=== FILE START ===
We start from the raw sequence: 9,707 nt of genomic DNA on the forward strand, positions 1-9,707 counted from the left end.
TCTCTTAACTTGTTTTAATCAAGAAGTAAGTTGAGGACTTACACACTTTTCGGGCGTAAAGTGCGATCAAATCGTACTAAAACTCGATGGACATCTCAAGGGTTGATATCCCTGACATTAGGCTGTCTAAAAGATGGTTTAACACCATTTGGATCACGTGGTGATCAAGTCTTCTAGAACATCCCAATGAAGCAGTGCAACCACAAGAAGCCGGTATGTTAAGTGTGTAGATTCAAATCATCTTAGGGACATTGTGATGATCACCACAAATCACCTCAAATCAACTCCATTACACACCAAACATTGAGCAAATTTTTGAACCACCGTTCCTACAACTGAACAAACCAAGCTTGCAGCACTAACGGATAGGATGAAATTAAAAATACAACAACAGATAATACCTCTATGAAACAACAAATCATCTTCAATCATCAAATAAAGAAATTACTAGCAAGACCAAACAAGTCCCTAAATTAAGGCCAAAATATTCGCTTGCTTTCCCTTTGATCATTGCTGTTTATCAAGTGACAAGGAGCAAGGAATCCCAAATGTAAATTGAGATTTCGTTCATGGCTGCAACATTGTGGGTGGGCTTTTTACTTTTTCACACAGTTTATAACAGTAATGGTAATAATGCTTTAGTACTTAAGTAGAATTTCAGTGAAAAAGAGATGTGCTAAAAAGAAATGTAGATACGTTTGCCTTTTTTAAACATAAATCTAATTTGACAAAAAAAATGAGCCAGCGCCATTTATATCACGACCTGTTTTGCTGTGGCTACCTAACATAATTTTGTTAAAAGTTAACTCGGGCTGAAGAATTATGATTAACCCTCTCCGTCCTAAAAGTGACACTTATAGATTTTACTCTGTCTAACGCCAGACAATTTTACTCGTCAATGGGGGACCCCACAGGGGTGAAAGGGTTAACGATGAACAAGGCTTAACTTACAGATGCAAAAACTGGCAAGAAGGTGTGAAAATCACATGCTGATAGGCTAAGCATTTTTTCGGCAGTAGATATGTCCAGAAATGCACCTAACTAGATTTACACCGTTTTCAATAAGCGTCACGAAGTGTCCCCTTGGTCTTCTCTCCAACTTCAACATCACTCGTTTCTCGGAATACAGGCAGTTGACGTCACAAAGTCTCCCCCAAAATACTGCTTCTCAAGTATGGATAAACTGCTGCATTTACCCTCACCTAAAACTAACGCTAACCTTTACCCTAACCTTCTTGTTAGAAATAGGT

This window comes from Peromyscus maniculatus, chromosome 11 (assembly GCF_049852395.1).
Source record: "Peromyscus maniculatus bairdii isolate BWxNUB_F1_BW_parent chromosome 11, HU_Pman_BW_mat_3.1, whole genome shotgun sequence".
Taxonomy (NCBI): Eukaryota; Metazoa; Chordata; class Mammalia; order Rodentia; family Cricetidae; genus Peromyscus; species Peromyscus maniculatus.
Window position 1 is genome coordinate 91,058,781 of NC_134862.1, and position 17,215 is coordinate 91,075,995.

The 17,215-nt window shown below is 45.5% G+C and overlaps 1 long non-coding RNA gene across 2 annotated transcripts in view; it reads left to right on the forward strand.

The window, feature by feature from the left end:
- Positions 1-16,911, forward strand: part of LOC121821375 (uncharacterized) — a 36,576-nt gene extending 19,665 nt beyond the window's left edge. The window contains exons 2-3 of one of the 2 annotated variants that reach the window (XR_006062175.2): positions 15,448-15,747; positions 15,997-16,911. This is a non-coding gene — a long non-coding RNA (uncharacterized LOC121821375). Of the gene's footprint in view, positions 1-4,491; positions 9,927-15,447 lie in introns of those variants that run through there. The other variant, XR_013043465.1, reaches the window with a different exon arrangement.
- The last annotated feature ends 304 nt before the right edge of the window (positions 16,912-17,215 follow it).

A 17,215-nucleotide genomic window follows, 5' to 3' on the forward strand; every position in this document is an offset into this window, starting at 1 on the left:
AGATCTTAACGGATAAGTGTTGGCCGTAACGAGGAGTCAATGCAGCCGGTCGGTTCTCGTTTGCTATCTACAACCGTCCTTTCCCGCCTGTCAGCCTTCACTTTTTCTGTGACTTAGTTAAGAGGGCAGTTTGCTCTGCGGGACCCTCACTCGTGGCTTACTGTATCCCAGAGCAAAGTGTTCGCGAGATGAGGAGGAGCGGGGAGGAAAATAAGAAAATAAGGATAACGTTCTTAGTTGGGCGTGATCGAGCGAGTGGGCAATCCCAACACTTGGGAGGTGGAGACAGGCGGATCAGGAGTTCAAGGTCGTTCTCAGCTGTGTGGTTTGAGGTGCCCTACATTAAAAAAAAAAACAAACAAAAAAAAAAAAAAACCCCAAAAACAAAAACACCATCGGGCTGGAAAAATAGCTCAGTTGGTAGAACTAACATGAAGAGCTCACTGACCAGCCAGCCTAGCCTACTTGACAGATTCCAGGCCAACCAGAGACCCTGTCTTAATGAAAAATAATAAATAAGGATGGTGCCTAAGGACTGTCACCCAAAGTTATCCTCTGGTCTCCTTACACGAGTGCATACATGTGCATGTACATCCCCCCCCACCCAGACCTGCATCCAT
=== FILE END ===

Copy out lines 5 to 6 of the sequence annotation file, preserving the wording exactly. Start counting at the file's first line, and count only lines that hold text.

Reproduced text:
Taxonomy (NCBI): Eukaryota; Metazoa; Chordata; class Mammalia; order Rodentia; family Cricetidae; genus Peromyscus; species Peromyscus maniculatus.
Window position 1 is genome coordinate 91,058,781 of NC_134862.1, and position 17,215 is coordinate 91,075,995.